By Sarah Macias
With the 2018 Alliance theme of “Earth: Beloved Community” fresh on our hearts and minds, Rodney and I found ourselves shifting into a new role – as farmers.
It was an exciting and frightening move for us. But I am happy to say that we have been having some success in bringing the farm back to life. Perhaps this is because we are the first owners to live on the place in almost a century. Apparently calling a place home can introduce an added care and attentiveness.
Helping us now on this project are six cows, three of whom will calve this spring. We are able to move them frequently, since we live here, which results in increased soil health and carbon sequestration. Chickens follow behind, scratching the ground and offering their own contributions to the earth (and to our breakfast table).
It is a symbiotic, mutually beneficial relationship – soil, grass, cow, chicken, human – and an experiment in creating beloved (diverse) community on the pastures of Sister Grove Farm.
I must admit, it was quite satisfying to see that we could do this and still have time to share pictures with friends on Facebook. The cows were fine on their own and the chickens put themselves up at night as they would go into their eggmobiles to roost. What a nice surprise!
But, in his classic text The Diversity of Life, E.O. Wilson states that, “…the more species living in an ecosystem, the higher its productivity and the greater its ability to withstand drought and other kinds of environmental stress.”1 In other words, the genesis to really restoring life and resiliency on the farm would require more than just cows and chickens.
And so, our Lenten discipline this year has included the introduction of five sheep, three of whom will lamb this spring. The level of attention and care required by us increased dramatically as we took on a new role – as shepherds.
We still sleep in the house and Rodney has not taken up the harp yet, so we are not taking the biblical metaphor too literally. But even at a small scale we are learning quickly that the vocation of shepherding is not a part-time, occasional activity. It is a day in, day out commitment – certainly to an individual animal. If one of our sheep is lost, my guess is we will search all day and night until we find her. But there is also a commitment to the practice of multi-species grazing as a means of regenerating life into a depleted Earth from the negative effects of mono-cropping (growing a single crop year after year on the same land).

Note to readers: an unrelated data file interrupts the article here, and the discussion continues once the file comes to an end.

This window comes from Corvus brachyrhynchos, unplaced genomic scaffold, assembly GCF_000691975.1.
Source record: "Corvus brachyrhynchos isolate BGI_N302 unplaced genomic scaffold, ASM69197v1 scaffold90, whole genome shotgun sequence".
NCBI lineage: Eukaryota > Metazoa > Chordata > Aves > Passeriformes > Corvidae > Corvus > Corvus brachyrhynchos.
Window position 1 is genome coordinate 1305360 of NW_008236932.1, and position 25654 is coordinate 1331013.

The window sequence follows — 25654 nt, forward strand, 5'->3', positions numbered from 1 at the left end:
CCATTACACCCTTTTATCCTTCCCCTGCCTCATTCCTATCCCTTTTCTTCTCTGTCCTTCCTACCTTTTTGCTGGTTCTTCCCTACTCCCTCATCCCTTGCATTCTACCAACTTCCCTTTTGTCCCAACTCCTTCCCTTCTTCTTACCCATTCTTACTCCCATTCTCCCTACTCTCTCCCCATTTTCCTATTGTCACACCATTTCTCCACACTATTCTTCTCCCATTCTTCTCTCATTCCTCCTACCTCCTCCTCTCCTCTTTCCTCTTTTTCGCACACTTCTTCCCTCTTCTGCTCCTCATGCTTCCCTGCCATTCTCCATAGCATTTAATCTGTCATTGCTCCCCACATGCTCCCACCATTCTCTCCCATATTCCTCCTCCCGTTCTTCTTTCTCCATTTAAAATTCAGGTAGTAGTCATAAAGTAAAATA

The lectionary reading for the week of Earth Day this year includes the familiar image of Christ as the good shepherd. Since our five new pasture residents have arrived, I envision Jesus tromping through the mud (it rained last night) as he tries to bring together a wildly diverse spectrum of sheep who are all over the place – the Hampshires, the Dorpers, the Rambouillet, the black sheep, the old ewes, the rams, and especially the lambs (the least of these). They will come from different folds – some with wool coats and others with hair (who knew?) – all quite different but all drawn by the sound of the shepherd’s voice.
Does Earth have a voice as well? Does Earth perhaps even exhibit some of the same qualities as the shepherd. Earth (like Christ) is with us, before us, behind us, in us, beneath us, above us, on our right, and on our left. Earth is the source of our being – “the Great Mother who nourishes us and bears us,”2 as Leonardo Boff says. Earth can teach us her wisdom if we listen – Earth can sustain us with healthy ecosystems and societies if we listen to that voice that is calling – but, like the good shepherd, Earth surely does utter her own lema sabachthani – my God, my God, why have you forsaken me?
Both Earth and Christ are forsaken when oppression of others who are different than us seems to rule the day; when we contribute either mindlessly or with lack of any concern to systems of racial, social, economic, and environmental injustice – privileging some while excluding others. Not everyone may fit the purposes of a mono-crop planting scheme prescribed by Empire and Industry but everyone, regardless of species, gender, sexual, racial, or ethnic identity contributes in their own ways to the resiliency of Earth as a Beloved Commun(ion)ity.
Listen closely with me. We may need to put our ears closer to the ground. Hear the biodiversity of voices from our human and more-than-human kin—those not given the chance for their full expression—voices of abandoned, forsaken sheep, given up on being found—and surely, we will be hearing the voice of God.
On this Earth Day, may we commit to assisting the good shepherd in bringing the farm called Earth back to life so that all who live here can truly call this place home.
1 Edward O. Wilson, The Diversity of Life, new ed. (New York: W. W. Norton, 1999), xxiii.
Rev. Sarah Macias is pastoralist and theologian at Sister Grove Farm in Van Alstyne, Texas. She represents the Alliance of Baptists on the Board of Creation Justice Ministries and is a member of the Creation Justice Community. She and her husband Rodney are members of Alliance congregational partner Royal Lane Baptist Church in Dallas.